African Harrier Hawk
The African Harrier Hawk (Polyboroides typus), or Gymnogene, is a bird of prey found in Africa south of the Sahara Desert. Its natural habitat is woodland with palm trees and often near water.
Adults are about 23.5 to 26 inches in length. The upperparts, head and breast are pale gray. The belly is white with fine dark barring. The broad wings are pale gray with a black trailing edge fringed with a narrow white line. The tail is black with a single broad white band. There is a bare facial patch of variable color. Sexes are similar, but young birds have pale brown instead gray, and dark brown replacing black.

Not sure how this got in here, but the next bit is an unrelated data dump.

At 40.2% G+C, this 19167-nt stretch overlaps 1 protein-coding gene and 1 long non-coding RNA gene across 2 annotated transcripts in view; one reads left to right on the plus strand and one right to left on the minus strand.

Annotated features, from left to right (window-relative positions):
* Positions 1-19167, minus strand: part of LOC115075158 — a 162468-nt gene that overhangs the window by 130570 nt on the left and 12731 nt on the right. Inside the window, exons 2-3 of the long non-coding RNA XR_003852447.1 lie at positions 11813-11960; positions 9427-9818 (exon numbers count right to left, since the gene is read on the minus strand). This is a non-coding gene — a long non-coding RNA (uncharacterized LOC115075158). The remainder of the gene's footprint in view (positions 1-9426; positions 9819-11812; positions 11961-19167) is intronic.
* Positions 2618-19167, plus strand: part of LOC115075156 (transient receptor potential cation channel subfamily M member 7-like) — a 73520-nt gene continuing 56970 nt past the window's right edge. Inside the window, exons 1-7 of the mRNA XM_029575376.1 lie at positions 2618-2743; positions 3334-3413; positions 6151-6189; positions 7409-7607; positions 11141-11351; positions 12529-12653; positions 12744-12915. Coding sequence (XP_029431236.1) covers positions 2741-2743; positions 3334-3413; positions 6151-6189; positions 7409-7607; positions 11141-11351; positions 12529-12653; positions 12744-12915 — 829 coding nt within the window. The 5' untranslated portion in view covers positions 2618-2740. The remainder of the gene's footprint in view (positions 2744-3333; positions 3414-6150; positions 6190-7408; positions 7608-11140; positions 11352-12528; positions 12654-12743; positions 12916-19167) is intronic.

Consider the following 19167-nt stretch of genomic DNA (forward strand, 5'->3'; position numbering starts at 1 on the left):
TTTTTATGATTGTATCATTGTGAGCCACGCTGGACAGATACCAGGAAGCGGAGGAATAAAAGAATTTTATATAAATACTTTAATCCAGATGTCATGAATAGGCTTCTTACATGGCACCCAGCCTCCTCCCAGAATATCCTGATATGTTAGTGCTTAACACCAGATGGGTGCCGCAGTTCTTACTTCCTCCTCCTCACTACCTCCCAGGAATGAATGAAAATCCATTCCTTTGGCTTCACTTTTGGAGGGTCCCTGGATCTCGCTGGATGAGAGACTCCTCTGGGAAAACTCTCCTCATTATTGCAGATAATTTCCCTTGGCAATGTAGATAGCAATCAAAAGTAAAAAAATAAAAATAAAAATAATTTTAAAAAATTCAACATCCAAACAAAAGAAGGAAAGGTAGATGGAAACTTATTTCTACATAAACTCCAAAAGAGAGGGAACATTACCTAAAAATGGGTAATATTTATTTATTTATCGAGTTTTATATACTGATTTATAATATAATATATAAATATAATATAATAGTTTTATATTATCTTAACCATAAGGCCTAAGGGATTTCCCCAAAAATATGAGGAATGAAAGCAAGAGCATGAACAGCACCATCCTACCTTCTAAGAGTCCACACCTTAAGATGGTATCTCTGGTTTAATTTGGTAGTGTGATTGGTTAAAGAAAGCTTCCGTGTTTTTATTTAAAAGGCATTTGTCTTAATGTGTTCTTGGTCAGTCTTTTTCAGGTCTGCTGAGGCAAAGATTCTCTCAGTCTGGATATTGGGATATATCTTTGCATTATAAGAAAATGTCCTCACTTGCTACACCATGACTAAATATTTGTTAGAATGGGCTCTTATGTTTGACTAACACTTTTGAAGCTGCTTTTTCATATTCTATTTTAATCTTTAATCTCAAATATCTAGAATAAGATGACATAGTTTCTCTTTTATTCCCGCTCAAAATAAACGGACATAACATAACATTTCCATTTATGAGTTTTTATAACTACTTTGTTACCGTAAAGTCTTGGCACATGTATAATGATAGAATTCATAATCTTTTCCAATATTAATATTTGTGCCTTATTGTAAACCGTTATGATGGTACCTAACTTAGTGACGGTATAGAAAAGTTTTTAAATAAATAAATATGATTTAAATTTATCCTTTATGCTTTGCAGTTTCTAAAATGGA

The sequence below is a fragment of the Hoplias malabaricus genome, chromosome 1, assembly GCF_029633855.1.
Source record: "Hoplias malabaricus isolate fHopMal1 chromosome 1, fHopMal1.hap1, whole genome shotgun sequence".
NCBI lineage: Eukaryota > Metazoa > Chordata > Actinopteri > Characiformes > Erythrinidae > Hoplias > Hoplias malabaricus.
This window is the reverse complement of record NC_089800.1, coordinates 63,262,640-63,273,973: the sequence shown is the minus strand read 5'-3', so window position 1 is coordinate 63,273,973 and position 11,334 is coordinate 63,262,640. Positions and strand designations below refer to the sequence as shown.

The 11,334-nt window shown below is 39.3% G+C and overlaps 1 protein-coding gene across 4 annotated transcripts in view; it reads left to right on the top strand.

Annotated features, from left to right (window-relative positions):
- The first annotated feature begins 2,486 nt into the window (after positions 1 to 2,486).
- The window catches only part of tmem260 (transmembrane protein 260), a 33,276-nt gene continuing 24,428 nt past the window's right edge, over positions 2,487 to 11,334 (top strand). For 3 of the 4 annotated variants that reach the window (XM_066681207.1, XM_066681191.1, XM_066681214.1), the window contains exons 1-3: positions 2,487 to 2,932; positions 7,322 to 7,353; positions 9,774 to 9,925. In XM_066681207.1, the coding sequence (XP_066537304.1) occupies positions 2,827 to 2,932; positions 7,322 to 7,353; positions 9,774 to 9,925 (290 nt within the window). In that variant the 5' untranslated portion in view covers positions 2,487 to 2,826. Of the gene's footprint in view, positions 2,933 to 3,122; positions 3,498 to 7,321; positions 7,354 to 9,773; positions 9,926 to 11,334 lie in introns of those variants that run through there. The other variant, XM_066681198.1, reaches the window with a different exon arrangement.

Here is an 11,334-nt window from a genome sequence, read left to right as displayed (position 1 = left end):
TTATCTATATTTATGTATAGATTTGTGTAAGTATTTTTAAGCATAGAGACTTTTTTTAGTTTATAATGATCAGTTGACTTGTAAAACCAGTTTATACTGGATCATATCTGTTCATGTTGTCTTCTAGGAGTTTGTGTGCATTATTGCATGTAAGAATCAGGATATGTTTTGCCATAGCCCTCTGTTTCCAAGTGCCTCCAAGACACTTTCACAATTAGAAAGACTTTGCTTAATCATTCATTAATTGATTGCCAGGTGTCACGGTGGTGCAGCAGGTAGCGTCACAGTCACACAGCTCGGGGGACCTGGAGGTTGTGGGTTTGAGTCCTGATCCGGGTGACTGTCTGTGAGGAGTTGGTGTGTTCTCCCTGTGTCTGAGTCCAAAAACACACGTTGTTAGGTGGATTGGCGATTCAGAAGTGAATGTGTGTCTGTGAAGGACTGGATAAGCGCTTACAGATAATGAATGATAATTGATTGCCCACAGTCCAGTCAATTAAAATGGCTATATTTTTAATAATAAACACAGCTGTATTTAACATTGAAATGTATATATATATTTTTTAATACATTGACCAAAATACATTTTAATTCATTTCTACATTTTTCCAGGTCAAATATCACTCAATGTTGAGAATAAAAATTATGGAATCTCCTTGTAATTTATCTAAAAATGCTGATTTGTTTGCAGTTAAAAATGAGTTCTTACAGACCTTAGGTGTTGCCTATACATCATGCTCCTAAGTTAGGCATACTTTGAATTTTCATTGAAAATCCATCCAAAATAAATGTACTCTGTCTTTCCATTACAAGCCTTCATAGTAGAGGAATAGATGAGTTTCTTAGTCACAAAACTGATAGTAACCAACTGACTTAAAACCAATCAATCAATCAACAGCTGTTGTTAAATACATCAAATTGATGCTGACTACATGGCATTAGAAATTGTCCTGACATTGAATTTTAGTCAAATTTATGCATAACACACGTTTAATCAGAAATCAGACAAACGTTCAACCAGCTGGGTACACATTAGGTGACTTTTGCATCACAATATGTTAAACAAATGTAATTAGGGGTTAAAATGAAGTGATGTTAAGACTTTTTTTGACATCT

The diet of the Harrier Hawk consists of vertebrates, but also eats the fruit of the Oil Palm. It has the ability to climb trees using both its feet and wings. It has long double-jointed legs, which enable it to raid hole nests of barbets and wood hoopoes for young. It builds a stick nest in the fork of a tree or the crown of a palm tree. The clutch is one to three eggs. Its call is a whistled sueee-sueee-sueee.